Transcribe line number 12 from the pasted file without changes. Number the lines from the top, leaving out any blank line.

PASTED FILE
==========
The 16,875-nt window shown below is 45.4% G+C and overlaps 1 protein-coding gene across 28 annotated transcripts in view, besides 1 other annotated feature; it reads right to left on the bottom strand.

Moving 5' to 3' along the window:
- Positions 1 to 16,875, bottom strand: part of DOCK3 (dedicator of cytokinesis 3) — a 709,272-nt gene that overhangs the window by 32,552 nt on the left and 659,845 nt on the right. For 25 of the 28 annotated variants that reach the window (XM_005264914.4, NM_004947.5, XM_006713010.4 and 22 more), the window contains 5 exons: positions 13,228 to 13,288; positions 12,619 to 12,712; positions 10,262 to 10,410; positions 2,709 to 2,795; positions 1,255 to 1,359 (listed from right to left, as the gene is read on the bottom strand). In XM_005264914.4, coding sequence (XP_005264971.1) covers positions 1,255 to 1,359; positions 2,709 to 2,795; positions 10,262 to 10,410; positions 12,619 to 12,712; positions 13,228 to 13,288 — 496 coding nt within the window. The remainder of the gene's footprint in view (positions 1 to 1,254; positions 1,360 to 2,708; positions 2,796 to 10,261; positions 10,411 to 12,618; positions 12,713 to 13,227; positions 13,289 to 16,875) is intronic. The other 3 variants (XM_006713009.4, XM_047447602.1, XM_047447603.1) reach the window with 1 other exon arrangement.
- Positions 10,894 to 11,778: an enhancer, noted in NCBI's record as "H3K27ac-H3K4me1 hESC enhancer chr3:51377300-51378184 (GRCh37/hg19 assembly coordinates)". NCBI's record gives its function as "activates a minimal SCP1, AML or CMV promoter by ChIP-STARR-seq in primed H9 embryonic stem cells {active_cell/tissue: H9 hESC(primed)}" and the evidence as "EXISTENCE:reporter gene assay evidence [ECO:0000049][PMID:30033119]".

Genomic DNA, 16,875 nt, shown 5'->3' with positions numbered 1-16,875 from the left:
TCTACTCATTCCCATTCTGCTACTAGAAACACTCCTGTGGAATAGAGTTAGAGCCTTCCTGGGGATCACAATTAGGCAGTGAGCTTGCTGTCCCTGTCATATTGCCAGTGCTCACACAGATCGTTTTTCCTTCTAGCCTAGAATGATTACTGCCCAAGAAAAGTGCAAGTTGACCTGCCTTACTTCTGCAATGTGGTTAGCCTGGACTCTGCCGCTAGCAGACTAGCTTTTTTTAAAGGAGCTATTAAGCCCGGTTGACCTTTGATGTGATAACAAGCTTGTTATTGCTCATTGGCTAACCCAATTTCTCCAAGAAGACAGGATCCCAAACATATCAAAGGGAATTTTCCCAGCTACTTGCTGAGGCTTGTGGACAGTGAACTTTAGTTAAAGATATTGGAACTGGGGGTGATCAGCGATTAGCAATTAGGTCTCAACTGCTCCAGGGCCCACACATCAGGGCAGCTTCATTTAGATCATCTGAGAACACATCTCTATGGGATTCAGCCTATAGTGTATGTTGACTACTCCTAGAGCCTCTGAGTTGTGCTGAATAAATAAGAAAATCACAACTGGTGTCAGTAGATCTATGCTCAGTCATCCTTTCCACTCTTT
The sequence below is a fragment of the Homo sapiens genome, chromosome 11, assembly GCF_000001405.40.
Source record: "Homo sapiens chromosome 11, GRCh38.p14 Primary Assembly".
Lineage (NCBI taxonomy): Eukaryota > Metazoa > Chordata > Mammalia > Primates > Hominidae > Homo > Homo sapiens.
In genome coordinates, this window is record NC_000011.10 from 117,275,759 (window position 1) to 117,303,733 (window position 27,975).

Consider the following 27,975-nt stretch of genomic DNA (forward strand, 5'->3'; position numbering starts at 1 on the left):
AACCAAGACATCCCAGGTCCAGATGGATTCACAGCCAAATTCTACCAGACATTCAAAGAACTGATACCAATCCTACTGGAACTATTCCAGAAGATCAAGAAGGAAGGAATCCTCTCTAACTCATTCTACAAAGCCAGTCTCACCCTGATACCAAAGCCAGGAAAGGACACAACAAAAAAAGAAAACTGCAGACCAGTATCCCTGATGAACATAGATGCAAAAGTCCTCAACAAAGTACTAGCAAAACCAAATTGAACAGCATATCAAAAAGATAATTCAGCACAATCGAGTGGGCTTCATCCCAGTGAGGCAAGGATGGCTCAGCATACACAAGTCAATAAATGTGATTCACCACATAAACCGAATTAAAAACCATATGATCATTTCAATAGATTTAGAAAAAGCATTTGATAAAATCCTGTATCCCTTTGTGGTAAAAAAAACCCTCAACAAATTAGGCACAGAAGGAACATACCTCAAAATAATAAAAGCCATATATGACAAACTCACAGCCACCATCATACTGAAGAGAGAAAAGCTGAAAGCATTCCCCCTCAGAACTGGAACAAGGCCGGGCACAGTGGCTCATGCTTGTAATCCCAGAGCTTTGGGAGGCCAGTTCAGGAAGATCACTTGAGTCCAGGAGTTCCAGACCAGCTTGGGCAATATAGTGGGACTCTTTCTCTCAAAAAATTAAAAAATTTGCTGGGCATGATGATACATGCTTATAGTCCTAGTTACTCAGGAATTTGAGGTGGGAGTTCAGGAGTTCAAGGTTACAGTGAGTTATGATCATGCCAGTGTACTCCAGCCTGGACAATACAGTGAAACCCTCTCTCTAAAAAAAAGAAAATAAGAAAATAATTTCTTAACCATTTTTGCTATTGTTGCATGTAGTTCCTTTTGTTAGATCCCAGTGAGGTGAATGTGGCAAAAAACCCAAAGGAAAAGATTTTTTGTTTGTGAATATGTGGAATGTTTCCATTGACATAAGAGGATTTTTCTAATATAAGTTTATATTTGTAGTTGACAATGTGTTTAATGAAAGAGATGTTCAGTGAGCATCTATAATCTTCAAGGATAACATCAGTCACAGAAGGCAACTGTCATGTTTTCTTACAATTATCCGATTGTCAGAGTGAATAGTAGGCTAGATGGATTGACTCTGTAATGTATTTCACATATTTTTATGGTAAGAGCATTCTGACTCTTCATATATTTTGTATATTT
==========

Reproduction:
AACCAAGACATCCCAGGTCCAGATGGATTCACAGCCAAATTCTACCAGACATTCAAAGAACTGATACCAATCCTACTGGAACTATTCCAGAAGATCAAGAAGGAAGGAATCCTCTCTAACTCATTCTACAAAGCCAGTCTCACCCTGATACCAAAGCCAGGAAAGGACACAACAAAAAAAGAAAACTGCAGACCAGTATCCCTGATGAACATAGATGCAAAAGTCCTCAACAAAGTACTAGCAAAACCAAATTGAACAGCATATCAAAAAGATAATTCAGCACAATCGAGTGGGCTTCATCCCAGTGAGGCAAGGATGGCTCAGCATACACAAGTCAATAAATGTGATTCACCACATAAACCGAATTAAAAACCATATGATCATTTCAATAGATTTAGAAAAAGCATTTGATAAAATCCTGTATCCCTTTGTGGTAAAAAAAACCCTCAACAAATTAGGCACAGAAGGAACATACCTCAAAATAATAAAAGCCATATATGACAAACTCACAGCCACCATCATACTGAAGAGAGAAAAGCTGAAAGCATTCCCCCTCAGAACTGGAACAAGGCCGGGCACAGTGGCTCATGCTTGTAATCCCAGAGCTTTGGGAGGCCAGTTCAGGAAGATCACTTGAGTCCAGGAGTTCCAGACCAGCTTGGGCAATATAGTGGGACTCTTTCTCTCAAAAAATTAAAAAATTTGCTGGGCATGATGATACATGCTTATAGTCCTAGTTACTCAGGAATTTGAGGTGGGAGTTCAGGAGTTCAAGGTTACAGTGAGTTATGATCATGCCAGTGTACTCCAGCCTGGACAATACAGTGAAACCCTCTCTCTAAAAAAAAGAAAATAAGAAAATAATTTCTTAACCATTTTTGCTATTGTTGCATGTAGTTCCTTTTGTTAGATCCCAGTGAGGTGAATGTGGCAAAAAACCCAAAGGAAAAGATTTTTTGTTTGTGAATATGTGGAATGTTTCCATTGACATAAGAGGATTTTTCTAATATAAGTTTATATTTGTAGTTGACAATGTGTTTAATGAAAGAGATGTTCAGTGAGCATCTATAATCTTCAAGGATAACATCAGTCACAGAAGGCAACTGTCATGTTTTCTTACAATTATCCGATTGTCAGAGTGAATAGTAGGCTAGATGGATTGACTCTGTAATGTATTTCACATATTTTTATGGTAAGAGCATTCTGACTCTTCATATATTTTGTATATTT